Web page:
Second, use it as part of an overall asset allocation plan. More and more advisers are allocating to alternatives. Shorting stock should be part of that. Generally, alternatives are designed to provide higher returns with lower risk over time. This is especially useful in bear markets or markets that are not in powerful uptrends.
Third, use it as a timing device. If you're bearish, then you may want to add short exposure to your portfolio. If you're bullish, then take the position off.
Dave: So, how does this compare to major market indexes such as the S&P 500?
Brad: Well, we are not linked to any particular index. We are not an inverse fund. We are an actively managed short fund. So, we may short stocks among small, medium, or large cap stocks. In addition, we could short bonds if we wanted or volatility products. Through 2013 we have out-performed the inverse of the S&P 500 on both a market cap and equal weighted basis as well as the Russell 2000. However, there hasn't been a significant pullback in nearly 2 ½ years (of say 10% or more). Generally, our value add is in those time periods where the market pulls back hard and smaller and mid capitalization stocks fall more than the major indexes which are dominated by the largest companies.
Dave: As you say you're not an inverse fund, so what would be the advantages of HDGE over and inverse fund?
John: There's a couple of advantages, in my opinion. First, we do not use leverage. Leverage works until it doesn't. Then you blow up. Levered inverse funds are inherently flawed because they reset their exposure every day. They're designed to be held for one day. Bear markets don't occur in one day unless there is a crash. So, the volatility of the market kills levered funds over time.
The S&P 500 is market capitalization weighted and the top 100 companies are nearly 60% of the index weight and 45% of the total U.S. market capitalization. In a bear market do you want Second, when you short the S&P 500 you short the major companies of the market. to short Apple (NASDAQ:AAPL), GE (NYSE:GE), Exxon (NYSE:XOM), Johnson & Johnson (NYSE:JNJ), and Proctor & Gamble (NYSE:PG), or do you want to short companies that are not multi-national, have one product line, are aggressive in their accounting, or have deteriorating fundamentals?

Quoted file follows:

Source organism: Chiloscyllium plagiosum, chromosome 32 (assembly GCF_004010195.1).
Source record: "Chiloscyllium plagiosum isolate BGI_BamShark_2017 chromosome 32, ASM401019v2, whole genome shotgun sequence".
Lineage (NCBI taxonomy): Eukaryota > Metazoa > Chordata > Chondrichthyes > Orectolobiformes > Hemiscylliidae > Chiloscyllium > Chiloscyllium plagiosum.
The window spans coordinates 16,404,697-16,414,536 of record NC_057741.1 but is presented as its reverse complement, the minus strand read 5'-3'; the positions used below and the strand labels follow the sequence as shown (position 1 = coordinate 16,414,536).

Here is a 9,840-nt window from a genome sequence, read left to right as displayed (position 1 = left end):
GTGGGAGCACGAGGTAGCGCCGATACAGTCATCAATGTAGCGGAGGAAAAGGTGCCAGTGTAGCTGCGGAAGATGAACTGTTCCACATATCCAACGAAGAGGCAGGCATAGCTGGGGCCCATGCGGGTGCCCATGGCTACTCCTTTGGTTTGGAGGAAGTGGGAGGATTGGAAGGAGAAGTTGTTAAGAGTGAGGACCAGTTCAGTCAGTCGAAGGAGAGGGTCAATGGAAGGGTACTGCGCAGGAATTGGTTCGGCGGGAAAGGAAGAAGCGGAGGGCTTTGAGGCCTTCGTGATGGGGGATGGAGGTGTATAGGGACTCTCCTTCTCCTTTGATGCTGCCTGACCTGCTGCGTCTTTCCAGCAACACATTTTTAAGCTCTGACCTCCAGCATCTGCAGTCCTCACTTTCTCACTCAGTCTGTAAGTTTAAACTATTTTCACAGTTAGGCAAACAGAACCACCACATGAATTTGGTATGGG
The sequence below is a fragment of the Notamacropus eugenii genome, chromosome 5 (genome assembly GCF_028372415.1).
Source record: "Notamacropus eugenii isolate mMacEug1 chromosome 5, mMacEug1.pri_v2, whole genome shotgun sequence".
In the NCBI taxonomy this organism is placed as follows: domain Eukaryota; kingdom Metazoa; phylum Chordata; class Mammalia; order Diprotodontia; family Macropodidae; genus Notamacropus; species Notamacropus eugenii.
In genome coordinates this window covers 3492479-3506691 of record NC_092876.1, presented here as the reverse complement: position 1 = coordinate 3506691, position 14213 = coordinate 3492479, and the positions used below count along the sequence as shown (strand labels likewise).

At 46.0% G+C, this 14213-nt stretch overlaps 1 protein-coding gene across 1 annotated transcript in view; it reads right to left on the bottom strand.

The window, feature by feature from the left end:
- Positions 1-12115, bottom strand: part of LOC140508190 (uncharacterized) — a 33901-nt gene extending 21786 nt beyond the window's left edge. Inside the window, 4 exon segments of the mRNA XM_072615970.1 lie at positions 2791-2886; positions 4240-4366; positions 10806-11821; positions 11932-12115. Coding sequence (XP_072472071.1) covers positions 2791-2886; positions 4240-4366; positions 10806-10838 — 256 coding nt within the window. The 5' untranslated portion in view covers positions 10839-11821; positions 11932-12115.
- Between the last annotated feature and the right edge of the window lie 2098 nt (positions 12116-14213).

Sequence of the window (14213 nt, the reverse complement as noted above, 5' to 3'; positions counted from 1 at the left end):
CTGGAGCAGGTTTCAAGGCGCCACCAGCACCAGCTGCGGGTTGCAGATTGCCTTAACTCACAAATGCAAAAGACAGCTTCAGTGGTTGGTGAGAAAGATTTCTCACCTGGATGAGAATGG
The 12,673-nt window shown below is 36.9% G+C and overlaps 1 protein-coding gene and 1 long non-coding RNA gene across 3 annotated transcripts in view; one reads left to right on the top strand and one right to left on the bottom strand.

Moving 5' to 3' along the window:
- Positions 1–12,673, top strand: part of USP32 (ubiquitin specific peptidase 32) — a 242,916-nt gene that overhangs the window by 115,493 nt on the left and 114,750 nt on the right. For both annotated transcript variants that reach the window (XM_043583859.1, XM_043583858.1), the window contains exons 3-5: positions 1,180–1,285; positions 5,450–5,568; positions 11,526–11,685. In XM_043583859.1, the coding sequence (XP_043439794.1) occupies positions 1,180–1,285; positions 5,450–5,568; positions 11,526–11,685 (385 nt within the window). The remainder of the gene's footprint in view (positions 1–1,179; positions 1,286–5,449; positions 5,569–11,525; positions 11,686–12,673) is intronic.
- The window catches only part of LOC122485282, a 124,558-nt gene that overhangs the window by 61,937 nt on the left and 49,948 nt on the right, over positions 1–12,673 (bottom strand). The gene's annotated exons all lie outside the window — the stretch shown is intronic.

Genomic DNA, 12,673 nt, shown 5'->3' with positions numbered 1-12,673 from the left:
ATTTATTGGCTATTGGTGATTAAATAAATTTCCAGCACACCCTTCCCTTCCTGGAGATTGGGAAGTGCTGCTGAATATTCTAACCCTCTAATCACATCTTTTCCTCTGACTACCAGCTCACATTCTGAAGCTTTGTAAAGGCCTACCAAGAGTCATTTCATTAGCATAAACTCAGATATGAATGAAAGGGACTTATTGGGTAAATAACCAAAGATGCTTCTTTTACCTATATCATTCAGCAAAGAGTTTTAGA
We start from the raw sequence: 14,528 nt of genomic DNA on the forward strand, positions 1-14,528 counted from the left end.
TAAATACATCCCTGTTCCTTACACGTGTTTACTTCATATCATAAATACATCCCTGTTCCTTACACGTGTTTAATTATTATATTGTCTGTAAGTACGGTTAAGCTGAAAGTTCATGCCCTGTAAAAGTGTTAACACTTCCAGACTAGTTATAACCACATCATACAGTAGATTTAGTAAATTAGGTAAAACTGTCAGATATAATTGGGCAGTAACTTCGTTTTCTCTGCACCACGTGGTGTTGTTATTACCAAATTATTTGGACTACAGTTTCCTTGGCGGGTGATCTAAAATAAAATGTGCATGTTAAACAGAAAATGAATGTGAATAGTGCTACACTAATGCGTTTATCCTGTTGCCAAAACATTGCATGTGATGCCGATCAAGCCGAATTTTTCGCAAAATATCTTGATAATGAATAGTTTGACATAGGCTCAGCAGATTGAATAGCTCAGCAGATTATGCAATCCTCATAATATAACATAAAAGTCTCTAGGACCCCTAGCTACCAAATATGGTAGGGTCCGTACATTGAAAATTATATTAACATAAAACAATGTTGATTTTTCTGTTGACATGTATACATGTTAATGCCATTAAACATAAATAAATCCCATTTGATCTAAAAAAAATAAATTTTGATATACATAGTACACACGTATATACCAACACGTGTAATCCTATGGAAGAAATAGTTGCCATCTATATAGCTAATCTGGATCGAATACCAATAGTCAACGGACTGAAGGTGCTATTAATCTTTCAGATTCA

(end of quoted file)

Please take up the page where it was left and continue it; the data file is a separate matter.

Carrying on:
When volatility increases - and it's typically much higher in bear markets - it benefits HDGE because there's less liquidity in the mid-cap stocks. They get hit harder. There's no "flight to safety" in non-blue-chips. These companies have less room to maneuver in tough environments as well. Johnson & Johnson has staying power. The same cannot be said for many other companies.
Dave: Your fees are higher than a typical ETF, what's the justification for that?
Brad: Shorting stock on an individual stock basis is much like a hedge fund type strategy. We priced the fund similarly to what is available in the actively managed space for this strategy. However, unlike mutual funds we do not have sales loads, redemption fees, and we have intra-day liquidity and options listed on the fund. The fund itself is highly liquid as our underlying positions can be added to or covered with relatively little trouble. And, we trade a lot of volume at a tight spread. So, if you need to get in or out quickly, it's typically not a problem. So, we provide a lot of benefits at pricing that is favorable to active short mutual funds.
Dave: As a final thought, what's your current market outlook and your positioning in HDGE?
John: We're aggressively bearish here. We are almost five years into this cyclical bull market and the typical duration since the 1920s is just under 40 months. So, the bull is long in the tooth. Obviously, that's hurt us over the past six months but no one can pinpoint turning points exactly.
We are not only fully loaded to the short side, but the beta of our portfolio is high. We anticipate a significant move to the downside in 2014 after nearly two and a half years of nothing.
Sentiment is far too bullish having reached levels not seen in years. Bearishness recently touched a generational low witnessed around the time of the 1987 crash. We track the Ned Davis Sentiment number which as pierced through 70%, a level that has never been profitable to own stocks. The volume in this bull market has been anemic at best. Profit margins are at peak highs for companies and revenue growth is lackluster. Companies have cuts expenses to the bone. The valuation of the market on a price / sales basis is at 30+ year highs, higher than the last two stock market implosions. The IPO market is the hottest since 2000 with a majority of companies losing money and the secondary market was the biggest on record. All of that is setting up for a disappointment somewhere.
While shorting stock hasn't been the place to be the last five years, that's in the past. It's important that investors look forward and protect their portfolios. Now is the time to seriously consider protection.
Dave: Thank you very much for your time.
Brad & John: Thank you, Dave!